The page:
Juliette Lewis: Playing the chirpy suburban girl was torturous!

THE EXPRESS Jan 26, 2014

Meryl Streep may have scooped an Oscar nomination for her showy performance as a pill-popping matriarch in August: Osage Country, along with co-star Julia Roberts, but the most engaging character by a stretch is played by Juliette Lewis.

If you recall Lewis’s work in serial killer movies Natural Born Killers and Kalifornia this is quite a surprise; almost as much as it is to see the actress (Oscar-nominated herself aged 18 for Cape Fear) punching her weight in a heavyweight awards contender.

August: Osage Country is an adaption of Tracy Letts’s acclaimed play about a family gathering from hell. The Westons, the world’s most vituperative, back-biting clan, assemble at their desolate Oklahoma homestead for a funeral. Fireworks and Oscar-bait grandstanding ensue.

Lewis, 40, also shares the screen with Benedict Cumberbatch and Ewan McGregor and comfortably holds her own, proving that several years devoted to a parallel music career and some ropey movies have not dimmed her acting chops.

She wanted the part badly. “Everybody auditioned for it, people whose names you would know, lots of my peers, so it was quite a thing to get,” she says, open and friendly, as we chat in a London hotel room.

“It was great to have such quality material again.”

Lewis plays one of Streep’s three daughters (Julia Roberts and Julianne Nicholson play the others), the only character who does not bear some kind of monster grudge.

So was it refreshing, I venture, to be playing the chirpy one for once? “Refreshing? It was tortuous!” says Lewis who, it emerges, has something of a love-hate relationship with her profession.

“Every movie I ever do I think I should quit. It’s so masochistic.” My surprise shows. “I know what you are saying,” she continues, “I am the sunshine in the film but that is all masking pain and anxiety. She [her character Karen] is trying to appear together but she might fall apart at any given moment.”

Oh dear, my gratitude for the one happy character appears to have been misplaced.

“To quote Meryl: ‘This is the house of pain’. Acting is not heavy lifting as a line of work but it’s just brutal internally and that is where the masochism comes in. I actually hope for an experience like this and I have found it with every single project, apart from a couple of comedies I’ve done.”

I mention National Lampoon’s Christmas Vacation, the Chevy Chase vehicle she starred in aged 15. “That is a different kind of brutality,” she jokes. Angst aside, Lewis did covet her character’s ability to look on the bright side of life.

Just months before receiving the script for August, which revolves around the funeral of Karen’s father, the actor Geoffrey Lewis, Lewis’s own father nearly died. It made her turn inwards.

“My dad had a heart attack and we did not know if he was going to live. Going through that tragic experience of being faced with a parent’s mortality, a cynicism started to develop. I lost my ability to look at the world with a rosy disposition. So even though Karen is delusional about life I liked those shoes. If I could be delusional again that would be awesome.”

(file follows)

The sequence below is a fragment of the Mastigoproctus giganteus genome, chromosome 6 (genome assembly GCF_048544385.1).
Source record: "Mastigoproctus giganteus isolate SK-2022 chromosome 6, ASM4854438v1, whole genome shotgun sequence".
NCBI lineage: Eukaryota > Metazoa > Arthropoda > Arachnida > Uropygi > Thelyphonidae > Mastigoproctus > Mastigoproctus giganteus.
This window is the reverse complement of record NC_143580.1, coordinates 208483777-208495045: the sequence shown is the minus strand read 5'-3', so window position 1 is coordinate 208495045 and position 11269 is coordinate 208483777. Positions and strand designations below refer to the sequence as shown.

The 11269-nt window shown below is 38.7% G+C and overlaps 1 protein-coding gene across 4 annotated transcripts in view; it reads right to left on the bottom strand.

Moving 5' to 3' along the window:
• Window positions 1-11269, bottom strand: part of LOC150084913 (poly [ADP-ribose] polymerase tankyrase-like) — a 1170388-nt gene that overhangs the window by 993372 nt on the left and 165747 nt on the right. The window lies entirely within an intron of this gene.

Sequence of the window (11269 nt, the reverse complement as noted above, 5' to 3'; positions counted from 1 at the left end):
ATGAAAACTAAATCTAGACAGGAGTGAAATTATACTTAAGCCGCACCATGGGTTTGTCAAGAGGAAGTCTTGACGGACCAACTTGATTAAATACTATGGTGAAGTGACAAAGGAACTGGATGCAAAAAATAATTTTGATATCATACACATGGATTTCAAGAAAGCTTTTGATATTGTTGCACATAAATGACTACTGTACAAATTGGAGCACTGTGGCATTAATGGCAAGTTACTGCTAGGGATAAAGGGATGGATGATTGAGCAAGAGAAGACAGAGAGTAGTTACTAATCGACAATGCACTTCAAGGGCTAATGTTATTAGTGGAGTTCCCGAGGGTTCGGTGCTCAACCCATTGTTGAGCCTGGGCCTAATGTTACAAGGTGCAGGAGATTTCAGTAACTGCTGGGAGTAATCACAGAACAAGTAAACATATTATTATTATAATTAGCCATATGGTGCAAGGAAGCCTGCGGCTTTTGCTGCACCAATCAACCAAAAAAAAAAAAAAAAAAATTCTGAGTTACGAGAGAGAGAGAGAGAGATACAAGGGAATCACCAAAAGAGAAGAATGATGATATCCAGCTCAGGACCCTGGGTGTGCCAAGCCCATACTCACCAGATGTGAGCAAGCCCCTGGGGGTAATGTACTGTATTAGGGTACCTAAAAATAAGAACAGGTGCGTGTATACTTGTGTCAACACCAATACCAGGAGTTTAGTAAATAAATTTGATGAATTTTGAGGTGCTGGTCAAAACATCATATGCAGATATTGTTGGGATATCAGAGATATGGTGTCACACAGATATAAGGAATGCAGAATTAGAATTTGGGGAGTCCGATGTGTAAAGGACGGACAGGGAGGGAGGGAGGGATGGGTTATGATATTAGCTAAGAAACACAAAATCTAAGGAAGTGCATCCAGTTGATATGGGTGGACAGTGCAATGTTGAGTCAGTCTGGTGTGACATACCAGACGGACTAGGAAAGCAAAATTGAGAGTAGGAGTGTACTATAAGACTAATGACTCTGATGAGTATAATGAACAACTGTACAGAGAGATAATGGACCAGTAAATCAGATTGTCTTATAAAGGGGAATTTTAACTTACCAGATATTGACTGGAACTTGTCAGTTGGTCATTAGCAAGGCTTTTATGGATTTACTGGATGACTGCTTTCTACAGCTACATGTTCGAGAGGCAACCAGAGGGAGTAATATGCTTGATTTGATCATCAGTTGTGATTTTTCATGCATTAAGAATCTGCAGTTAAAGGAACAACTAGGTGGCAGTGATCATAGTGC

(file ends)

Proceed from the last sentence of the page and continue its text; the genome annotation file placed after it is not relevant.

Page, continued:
Life has thrown a fair bit at Lewis to shatter her innocence over the years, an innocence captured so memorably by Martin Scorsese in Cape Fear when we see her wide-eyed teen sucking the thumb of De Niro’s convicted rapist.

After nabbing her Oscar nomination she experienced several years of drug addiction and went to rehab. “It was tough for me, it was overwhelming,” she says of all the attention she received at the time. “I was an introvert.”

She found support in Scientology, the controversial religion founded by science fiction writer L Ron Hubbard and beloved by certain Hollywood celebrities including Tom Cruise.

I ask her about it, aware the interview could get shut down (followers are notoriously reluctant to talk about it). “It is seen in such a weird light in the media,” she says. “It is so bizarre to even talk about because I have never seen one word written about it that was true.”

I ask why that is. “I do not know,” she replies, silence descending.Happily, those troubled times are well behind her and August heralds a significant comeback for Lewis, although she would more likely term it a “rebirth” (“I like the idea of rebirth and regeneration,” she says, apropos the New Year).

“I feel this is the beginning of a whole new chapter and I look to Meryl as an inspiration in that way because she has had so many different peaks and valleys. She is also a lovely person and in this business that is testament to many things. The film industry can breed ‘crazy’. I know it drives me crazy.”

As well as August, Lewis has a role in upcoming drama Hellion opposite Aaron Paul of Breaking Bad fame which has just screened to acclaim at the Sundance Film Festival. She is also recording a new album in Nashville.

“It has been four years since I recorded an album and I really miss it,” she says. She formed her rock band Juliette And The Licks when she was 30 and then went solo. Does her music get the attention it deserves? “All I am ever looking for is to sell tickets to the show,” she replies. “I had a nice healthy touring run for about eight years where I made a living. It’s crazy to make a living as an independent musician so that was awesome.”

What kind of movie roles would she like now she is back keeping A-list company? “I covet the strange,” she says.

However, before conjuring up an image of Lewis back in serial killer mode, think again. “I could play a suburban housewife. That would be strange to me,” she says, “and interesting.”